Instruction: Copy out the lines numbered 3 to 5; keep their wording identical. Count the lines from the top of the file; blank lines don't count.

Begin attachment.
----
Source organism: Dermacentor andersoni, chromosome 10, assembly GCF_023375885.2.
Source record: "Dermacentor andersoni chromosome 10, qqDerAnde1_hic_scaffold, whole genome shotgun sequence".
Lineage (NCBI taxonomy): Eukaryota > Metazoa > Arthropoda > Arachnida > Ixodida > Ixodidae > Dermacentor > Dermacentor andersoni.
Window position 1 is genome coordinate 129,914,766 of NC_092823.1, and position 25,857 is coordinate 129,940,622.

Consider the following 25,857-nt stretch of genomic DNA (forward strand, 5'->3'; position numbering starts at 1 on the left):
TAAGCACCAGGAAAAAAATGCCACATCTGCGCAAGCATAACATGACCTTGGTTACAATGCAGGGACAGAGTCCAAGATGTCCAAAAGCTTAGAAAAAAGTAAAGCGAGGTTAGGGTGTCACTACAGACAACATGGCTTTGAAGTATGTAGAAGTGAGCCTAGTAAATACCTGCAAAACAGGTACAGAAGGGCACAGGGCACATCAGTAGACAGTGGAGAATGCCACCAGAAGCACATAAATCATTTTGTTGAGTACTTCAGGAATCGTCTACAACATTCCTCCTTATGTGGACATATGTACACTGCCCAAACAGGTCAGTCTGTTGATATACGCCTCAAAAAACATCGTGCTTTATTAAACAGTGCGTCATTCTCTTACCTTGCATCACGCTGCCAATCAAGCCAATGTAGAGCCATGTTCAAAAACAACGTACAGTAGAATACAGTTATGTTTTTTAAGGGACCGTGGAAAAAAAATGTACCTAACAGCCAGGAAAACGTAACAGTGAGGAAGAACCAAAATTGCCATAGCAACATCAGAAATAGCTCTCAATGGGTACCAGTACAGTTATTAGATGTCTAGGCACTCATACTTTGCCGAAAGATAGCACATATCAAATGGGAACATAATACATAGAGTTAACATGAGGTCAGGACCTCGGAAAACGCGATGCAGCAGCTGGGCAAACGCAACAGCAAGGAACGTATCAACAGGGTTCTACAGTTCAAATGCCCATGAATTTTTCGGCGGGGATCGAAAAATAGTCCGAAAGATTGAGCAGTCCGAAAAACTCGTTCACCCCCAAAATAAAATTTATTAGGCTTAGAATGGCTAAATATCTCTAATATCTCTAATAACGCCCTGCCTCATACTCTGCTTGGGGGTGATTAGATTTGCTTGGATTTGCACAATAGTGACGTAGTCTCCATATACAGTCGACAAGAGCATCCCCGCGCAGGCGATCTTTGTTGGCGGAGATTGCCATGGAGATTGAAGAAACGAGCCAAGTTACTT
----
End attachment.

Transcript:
Lineage (NCBI taxonomy): Eukaryota > Metazoa > Arthropoda > Arachnida > Ixodida > Ixodidae > Dermacentor > Dermacentor andersoni.
Window position 1 is genome coordinate 129,914,766 of NC_092823.1, and position 25,857 is coordinate 129,940,622.

Consider the following 25,857-nt stretch of genomic DNA (forward strand, 5'->3'; position numbering starts at 1 on the left):